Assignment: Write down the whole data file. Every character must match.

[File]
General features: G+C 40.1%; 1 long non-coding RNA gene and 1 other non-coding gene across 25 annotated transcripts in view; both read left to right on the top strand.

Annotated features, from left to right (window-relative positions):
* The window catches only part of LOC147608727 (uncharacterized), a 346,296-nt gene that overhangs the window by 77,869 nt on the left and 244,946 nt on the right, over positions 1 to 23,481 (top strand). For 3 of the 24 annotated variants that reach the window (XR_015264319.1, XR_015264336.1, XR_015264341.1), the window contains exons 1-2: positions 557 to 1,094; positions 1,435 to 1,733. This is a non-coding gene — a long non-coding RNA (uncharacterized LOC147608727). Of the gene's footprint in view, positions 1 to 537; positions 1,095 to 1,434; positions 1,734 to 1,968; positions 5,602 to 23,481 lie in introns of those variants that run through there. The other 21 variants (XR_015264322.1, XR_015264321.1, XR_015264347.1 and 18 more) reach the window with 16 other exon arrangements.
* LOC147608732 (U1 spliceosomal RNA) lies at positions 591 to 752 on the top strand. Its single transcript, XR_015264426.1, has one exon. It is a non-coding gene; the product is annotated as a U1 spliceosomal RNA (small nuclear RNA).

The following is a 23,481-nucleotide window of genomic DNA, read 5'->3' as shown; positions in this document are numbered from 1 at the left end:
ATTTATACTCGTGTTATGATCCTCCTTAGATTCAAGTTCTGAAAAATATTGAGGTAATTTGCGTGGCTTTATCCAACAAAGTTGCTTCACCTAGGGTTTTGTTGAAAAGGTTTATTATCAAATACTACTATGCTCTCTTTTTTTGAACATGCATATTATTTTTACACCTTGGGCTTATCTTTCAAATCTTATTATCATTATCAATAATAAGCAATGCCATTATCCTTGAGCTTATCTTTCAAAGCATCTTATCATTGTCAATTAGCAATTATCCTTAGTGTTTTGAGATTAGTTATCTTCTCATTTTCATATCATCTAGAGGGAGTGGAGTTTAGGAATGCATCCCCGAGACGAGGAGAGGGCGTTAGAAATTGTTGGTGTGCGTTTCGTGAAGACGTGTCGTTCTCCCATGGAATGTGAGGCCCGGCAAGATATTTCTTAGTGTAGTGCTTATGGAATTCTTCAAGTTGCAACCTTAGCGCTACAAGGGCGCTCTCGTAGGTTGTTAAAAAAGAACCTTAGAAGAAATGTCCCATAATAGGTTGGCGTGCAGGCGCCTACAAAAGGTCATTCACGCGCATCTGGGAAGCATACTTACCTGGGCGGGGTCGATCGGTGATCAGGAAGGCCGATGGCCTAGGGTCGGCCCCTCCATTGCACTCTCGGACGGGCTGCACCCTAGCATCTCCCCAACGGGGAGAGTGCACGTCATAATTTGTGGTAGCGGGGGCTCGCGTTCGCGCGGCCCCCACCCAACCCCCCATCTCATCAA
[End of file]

General features: G+C 40.1%; 1 long non-coding RNA gene and 1 other non-coding gene across 25 annotated transcripts in view; both read left to right on the top strand.

Annotated features, from left to right (window-relative positions):
* The window catches only part of LOC147608727 (uncharacterized), a 346,296-nt gene that overhangs the window by 77,869 nt on the left and 244,946 nt on the right, over positions 1 to 23,481 (top strand). For 3 of the 24 annotated variants that reach the window (XR_015264319.1, XR_015264336.1, XR_015264341.1), the window contains exons 1-2: positions 557 to 1,094; positions 1,435 to 1,733. This is a non-coding gene — a long non-coding RNA (uncharacterized LOC147608727). Of the gene's footprint in view, positions 1 to 537; positions 1,095 to 1,434; positions 1,734 to 1,968; positions 5,602 to 23,481 lie in introns of those variants that run through there. The other 21 variants (XR_015264322.1, XR_015264321.1, XR_015264347.1 and 18 more) reach the window with 16 other exon arrangements.
* LOC147608732 (U1 spliceosomal RNA) lies at positions 591 to 752 on the top strand. Its single transcript, XR_015264426.1, has one exon. It is a non-coding gene; the product is annotated as a U1 spliceosomal RNA (small nuclear RNA).

The following is a 23,481-nucleotide window of genomic DNA, read 5'->3' as shown; positions in this document are numbered from 1 at the left end:
ATTTATACTCGTGTTATGATCCTCCTTAGATTCAAGTTCTGAAAAATATTGAGGTAATTTGCGTGGCTTTATCCAACAAAGTTGCTTCACCTAGGGTTTTGTTGAAAAGGTTTATTATCAAATACTACTATGCTCTCTTTTTTTGAACATGCATATTATTTTTACACCTTGGGCTTATCTTTCAAATCTTATTATCATTATCAATAATAAGCAATGCCATTATCCTTGAGCTTATCTTTCAAAGCATCTTATCATTGTCAATTAGCAATTATCCTTAGTGTTTTGAGATTAGTTATCTTCTCATTTTCATATCATCTAGAGGGAGTGGAGTTTAGGAATGCATCCCCGAGACGAGGAGAGGGCGTTAGAAATTGTTGGTGTGCGTTTCGTGAAGACGTGTCGTTCTCCCATGGAATGTGAGGCCCGGCAAGATATTTCTTAGTGTAGTGCTTATGGAATTCTTCAAGTTGCAACCTTAGCGCTACAAGGGCGCTCTCGTAGGTTGTTAAAAAAGAACCTTAGAAGAAATGTCCCATAATAGGTTGGCGTGCAGGCGCCTACAAAAGGTCATTCACGCGCATCTGGGAAGCATACTTACCTGGGCGGGGTCGATCGGTGATCAGGAAGGCCGATGGCCTAGGGTCGGCCCCTCCATTGCACTCTCGGACGGGCTGCACCCTAGCATCTCCCCAACGGGGAGAGTGCACGTCATAATTTGTGGTAGCGGGGGCTCGCGTTCGCGCGGCCCCCACCCAACCCCCCATCTCATCAA